Njoya condemns calls for Kenya to pull out of ICC
What you need to know:
- He wondered how Kikuyus were fighting for land in Rift Valley when they do not belong there originally.
- He blamed former colonial governor Edward Northey for shuffling populations “so that you do not have to live where you were born.” Because of the colonial roots of the cases, the Uhuru-Ruto cases could only be tried by a court that transcends tribes, he said.
Outspoken retired Presbyterian Church minister Timothy Njoya has plunged into the ICC debate, condemning suggestions for Kenya to pull out of the Rome Statute that created the Hague-based court.
In a wide-ranging interview with the Nation, the former moderator of St Andrew’s PCEA, Nairobi, said trying President Kenyatta and his deputy William Ruto in Kenya for the 2008 post-election crimes against humanity will ‘tribalise’ the cases.
“We have the psychology that Kenyatta and Ruto are being persecuted; that (the Rome Statute) is not our law; that the crimes... are crimes about land.”
He wondered how Kikuyus were fighting for land in Rift Valley when they do not belong there originally.
“This is not something that can be tried by traditional law because traditional law did not have people going to occupy other people’s land,” the Rev Njoya quipped.
He blamed former colonial governor Edward Northey for shuffling populations “so that you do not have to live where you were born.” Because of the colonial roots of the cases, the Uhuru-Ruto cases could only be tried by a court that transcends tribes, he said.
“We don’t have laws in Kenya that can try Kenyans on a crime of that magnitude. He gave examples of cases that had to be tried at the international level. “Germany had no law which could allow it to try Germans (after World War II) so Germans were not allowed to try Germans.” And more recently, Sudan’s Al-Bashir and Sierra Leone’s Charles Taylor had to be referred to the ICC, same with Bosnian trials.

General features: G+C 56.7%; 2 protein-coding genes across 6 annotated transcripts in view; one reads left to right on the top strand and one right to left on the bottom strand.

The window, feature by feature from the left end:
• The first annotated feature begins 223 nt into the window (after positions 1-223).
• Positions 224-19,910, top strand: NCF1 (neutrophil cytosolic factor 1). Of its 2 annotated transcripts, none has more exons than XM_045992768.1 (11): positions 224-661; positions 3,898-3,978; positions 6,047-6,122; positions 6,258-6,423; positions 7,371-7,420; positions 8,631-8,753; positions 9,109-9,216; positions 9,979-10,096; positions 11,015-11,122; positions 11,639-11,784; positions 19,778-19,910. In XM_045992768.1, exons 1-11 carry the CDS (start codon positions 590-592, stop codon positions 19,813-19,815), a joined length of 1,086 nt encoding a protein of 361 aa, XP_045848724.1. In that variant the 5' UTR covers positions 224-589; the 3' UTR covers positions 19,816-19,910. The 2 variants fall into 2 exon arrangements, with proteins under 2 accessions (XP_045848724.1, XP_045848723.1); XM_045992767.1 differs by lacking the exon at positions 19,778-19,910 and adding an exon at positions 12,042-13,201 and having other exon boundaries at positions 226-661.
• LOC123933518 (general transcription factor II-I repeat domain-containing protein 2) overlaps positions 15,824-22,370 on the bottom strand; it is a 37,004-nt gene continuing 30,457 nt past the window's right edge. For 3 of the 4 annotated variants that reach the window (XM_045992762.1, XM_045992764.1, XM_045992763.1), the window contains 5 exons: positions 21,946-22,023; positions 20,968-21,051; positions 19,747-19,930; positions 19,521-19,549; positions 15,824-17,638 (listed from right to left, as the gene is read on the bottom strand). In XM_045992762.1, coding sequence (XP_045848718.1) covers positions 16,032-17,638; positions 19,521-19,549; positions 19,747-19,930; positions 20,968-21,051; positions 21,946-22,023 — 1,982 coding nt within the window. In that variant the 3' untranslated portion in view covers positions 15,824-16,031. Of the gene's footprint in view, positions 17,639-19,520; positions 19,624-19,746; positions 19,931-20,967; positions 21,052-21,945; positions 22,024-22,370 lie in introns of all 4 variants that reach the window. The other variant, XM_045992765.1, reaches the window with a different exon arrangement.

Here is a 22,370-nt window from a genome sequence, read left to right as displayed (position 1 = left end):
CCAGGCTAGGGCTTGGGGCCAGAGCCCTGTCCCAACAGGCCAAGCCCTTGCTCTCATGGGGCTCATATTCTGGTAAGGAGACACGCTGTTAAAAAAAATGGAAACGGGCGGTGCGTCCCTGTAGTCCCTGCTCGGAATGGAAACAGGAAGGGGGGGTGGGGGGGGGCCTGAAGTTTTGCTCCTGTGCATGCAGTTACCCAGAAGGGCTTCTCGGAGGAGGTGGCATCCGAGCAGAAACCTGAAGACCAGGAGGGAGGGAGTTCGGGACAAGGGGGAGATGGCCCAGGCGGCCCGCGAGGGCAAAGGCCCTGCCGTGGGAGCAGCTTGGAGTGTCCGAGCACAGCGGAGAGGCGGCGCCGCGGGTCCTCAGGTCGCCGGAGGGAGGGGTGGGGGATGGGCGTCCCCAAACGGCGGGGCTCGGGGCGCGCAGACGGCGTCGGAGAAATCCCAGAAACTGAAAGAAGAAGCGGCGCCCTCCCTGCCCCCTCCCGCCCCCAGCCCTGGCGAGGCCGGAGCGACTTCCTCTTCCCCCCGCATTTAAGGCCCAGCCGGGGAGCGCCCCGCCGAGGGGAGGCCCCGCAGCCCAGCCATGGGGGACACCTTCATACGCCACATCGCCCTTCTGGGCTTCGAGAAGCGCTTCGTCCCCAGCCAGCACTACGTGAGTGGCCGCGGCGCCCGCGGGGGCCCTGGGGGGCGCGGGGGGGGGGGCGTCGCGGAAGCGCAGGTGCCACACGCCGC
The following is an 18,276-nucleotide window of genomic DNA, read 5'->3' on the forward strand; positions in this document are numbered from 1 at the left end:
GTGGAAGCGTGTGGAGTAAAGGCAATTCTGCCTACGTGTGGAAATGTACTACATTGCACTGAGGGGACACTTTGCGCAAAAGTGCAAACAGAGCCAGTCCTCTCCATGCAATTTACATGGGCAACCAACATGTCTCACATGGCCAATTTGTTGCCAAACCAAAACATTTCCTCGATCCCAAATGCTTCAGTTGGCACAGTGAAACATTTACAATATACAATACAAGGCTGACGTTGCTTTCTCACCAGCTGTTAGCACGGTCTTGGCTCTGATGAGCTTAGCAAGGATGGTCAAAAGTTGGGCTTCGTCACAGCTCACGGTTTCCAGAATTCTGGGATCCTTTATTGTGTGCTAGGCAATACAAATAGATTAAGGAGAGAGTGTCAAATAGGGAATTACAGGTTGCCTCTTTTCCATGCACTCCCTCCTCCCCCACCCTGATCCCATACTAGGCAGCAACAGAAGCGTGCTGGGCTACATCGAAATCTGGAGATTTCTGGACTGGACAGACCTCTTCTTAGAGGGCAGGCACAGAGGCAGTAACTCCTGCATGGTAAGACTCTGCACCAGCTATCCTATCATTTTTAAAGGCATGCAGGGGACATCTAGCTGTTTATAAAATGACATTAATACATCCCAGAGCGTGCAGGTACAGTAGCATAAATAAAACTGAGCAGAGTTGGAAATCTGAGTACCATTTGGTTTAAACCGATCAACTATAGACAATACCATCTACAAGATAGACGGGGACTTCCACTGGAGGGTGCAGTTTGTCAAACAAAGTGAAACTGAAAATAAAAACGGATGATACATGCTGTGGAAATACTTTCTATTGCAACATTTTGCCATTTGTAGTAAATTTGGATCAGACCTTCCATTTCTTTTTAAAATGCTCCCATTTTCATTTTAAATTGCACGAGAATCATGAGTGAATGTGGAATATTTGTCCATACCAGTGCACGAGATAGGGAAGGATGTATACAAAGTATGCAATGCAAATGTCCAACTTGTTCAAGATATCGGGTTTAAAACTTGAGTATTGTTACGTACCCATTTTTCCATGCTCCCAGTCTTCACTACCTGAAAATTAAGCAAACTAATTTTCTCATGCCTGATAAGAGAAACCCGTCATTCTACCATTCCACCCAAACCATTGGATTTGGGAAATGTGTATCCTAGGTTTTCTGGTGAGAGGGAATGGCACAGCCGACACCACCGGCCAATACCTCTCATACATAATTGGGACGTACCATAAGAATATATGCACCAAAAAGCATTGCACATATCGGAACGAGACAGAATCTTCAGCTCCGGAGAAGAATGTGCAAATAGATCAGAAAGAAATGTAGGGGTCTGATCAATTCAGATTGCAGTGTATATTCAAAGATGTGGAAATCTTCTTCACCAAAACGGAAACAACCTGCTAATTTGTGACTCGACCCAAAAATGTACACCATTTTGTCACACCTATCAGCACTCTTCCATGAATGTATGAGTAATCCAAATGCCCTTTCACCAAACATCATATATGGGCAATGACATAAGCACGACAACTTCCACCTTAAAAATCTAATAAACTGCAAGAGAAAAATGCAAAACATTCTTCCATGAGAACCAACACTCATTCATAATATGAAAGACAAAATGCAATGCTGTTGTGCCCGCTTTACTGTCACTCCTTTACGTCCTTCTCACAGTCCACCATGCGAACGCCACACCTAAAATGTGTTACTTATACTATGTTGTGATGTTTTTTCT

“Similarly, Kenyans cannot be allowed to try Kenyans on crimes of such magnitude just as Rwandans were not allowed to handle 1994 genocide cases. “If you try that, the Tutsis and Hutus will continue to fight.”
He said: “If there is a court in Nairobi that convicts Ruto, we will fight — definitely — because people in Rift Valley will see (the judgment) as (emanating from) a Kikuyu law. They will never see it as a neutral arbiter.”
Therefore, “there must be a place for a law that transcends the conflicting parties.”
And what about getting the accused tried in an African country, say Tanzania? “That’s racism. We cannot hate white racism and when it comes to us being judged, we say we cannot be tried in a white place.”
Moreover, it would devolve tribalism in that it would not end at bringing cases to Africa, Dr Njoya said. “When you come to Kenya, you will demand ‘kamwana’. Our person should try us; and once you come to Central, you will say he (the judge) is not from Nyeri, he is from Kiambu. And once you get one from Mathira (in Nyeri), you will demand one from Mukurwe-ini. You will never end making excuses.
“Let me confess; I cannot try Ruto because I am a Kikuyu. And since I am exempted from trying him, it will be discrimination to deny me to try him and allow another tribe. The best way is to look for a neutral arbiter. God is our arbiter. And God is in The Hague at the moment.”